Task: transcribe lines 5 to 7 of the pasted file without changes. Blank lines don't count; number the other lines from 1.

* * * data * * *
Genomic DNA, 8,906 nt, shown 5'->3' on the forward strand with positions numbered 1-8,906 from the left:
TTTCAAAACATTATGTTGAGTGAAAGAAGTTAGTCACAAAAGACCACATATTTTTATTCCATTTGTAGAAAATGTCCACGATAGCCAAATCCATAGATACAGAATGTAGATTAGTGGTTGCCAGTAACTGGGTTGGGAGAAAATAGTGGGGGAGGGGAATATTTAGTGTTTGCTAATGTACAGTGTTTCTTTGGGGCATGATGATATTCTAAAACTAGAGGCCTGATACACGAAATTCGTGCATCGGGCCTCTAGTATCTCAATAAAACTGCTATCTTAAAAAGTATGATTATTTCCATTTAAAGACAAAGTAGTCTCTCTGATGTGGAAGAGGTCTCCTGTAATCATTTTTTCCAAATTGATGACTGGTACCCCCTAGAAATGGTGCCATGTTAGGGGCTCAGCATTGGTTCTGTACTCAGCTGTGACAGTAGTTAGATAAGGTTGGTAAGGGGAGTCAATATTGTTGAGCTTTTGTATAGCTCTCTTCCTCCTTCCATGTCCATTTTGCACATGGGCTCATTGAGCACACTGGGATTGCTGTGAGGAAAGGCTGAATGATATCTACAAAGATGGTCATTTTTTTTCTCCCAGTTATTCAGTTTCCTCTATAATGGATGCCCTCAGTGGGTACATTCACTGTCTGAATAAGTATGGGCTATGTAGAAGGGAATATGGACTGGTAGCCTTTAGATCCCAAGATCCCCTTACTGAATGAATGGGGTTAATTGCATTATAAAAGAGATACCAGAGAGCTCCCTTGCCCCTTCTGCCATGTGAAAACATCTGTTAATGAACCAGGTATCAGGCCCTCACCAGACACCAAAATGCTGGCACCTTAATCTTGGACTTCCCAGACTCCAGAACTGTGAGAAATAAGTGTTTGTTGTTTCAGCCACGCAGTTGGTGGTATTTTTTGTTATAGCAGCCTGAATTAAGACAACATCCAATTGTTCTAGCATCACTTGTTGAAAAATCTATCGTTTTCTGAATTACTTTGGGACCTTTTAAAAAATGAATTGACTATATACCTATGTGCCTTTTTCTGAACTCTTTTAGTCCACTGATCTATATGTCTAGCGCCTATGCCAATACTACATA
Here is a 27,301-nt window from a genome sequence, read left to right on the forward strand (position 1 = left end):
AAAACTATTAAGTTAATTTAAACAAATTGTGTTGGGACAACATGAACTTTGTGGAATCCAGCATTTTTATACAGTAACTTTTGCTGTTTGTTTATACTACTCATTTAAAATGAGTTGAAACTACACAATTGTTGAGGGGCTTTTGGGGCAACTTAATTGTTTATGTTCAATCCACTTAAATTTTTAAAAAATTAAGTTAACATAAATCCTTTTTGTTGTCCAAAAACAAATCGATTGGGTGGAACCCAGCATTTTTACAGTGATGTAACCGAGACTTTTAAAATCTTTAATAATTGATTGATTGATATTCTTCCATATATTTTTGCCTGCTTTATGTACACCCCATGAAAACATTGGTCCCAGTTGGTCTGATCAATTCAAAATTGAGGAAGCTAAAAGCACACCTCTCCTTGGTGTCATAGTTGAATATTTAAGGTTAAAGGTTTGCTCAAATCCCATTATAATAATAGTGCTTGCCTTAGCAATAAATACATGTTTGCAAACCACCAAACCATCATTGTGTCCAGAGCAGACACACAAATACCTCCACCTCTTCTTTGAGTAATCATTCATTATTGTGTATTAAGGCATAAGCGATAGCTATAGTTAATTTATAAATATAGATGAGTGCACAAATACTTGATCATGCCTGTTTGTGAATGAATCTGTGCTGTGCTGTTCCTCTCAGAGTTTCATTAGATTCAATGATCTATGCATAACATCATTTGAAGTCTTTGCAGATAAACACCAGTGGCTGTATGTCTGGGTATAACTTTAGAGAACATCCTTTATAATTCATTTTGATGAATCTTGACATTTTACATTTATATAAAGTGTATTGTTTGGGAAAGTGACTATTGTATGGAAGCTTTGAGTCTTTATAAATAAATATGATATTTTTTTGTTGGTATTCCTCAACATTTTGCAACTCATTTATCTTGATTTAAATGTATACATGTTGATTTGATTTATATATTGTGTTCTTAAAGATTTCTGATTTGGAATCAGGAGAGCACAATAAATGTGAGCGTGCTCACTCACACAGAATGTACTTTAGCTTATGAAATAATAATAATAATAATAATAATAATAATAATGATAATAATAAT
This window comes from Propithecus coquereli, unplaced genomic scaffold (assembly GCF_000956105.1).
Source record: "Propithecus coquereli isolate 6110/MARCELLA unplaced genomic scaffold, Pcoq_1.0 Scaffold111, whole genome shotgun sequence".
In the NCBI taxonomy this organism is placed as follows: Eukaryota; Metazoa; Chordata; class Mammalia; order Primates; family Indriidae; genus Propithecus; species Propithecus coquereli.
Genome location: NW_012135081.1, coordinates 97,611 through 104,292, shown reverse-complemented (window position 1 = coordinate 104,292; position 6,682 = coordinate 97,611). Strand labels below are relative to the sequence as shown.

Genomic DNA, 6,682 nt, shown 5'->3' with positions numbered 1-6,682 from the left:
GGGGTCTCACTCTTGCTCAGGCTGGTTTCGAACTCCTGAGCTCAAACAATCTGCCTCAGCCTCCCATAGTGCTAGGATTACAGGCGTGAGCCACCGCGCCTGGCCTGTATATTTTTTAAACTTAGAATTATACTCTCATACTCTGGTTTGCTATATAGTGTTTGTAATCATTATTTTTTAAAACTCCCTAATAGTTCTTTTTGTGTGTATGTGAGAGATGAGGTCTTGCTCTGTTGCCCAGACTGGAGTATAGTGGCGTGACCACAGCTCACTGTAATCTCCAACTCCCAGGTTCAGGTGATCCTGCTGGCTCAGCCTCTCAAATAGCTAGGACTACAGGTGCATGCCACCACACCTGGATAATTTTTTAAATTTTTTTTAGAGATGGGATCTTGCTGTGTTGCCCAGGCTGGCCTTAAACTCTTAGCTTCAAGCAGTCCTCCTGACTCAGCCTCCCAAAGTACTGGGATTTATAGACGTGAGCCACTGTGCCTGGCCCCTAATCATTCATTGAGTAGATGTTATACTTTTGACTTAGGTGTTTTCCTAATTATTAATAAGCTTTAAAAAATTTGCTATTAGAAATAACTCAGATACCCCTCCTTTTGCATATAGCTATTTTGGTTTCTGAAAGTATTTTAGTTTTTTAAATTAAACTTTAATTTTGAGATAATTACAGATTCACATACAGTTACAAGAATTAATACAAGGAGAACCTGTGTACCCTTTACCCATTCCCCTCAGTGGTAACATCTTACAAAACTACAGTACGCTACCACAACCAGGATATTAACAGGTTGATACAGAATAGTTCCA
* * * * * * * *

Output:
This window comes from Propithecus coquereli, unplaced genomic scaffold (assembly GCF_000956105.1).
Source record: "Propithecus coquereli isolate 6110/MARCELLA unplaced genomic scaffold, Pcoq_1.0 Scaffold111, whole genome shotgun sequence".
In the NCBI taxonomy this organism is placed as follows: Eukaryota; Metazoa; Chordata; class Mammalia; order Primates; family Indriidae; genus Propithecus; species Propithecus coquereli.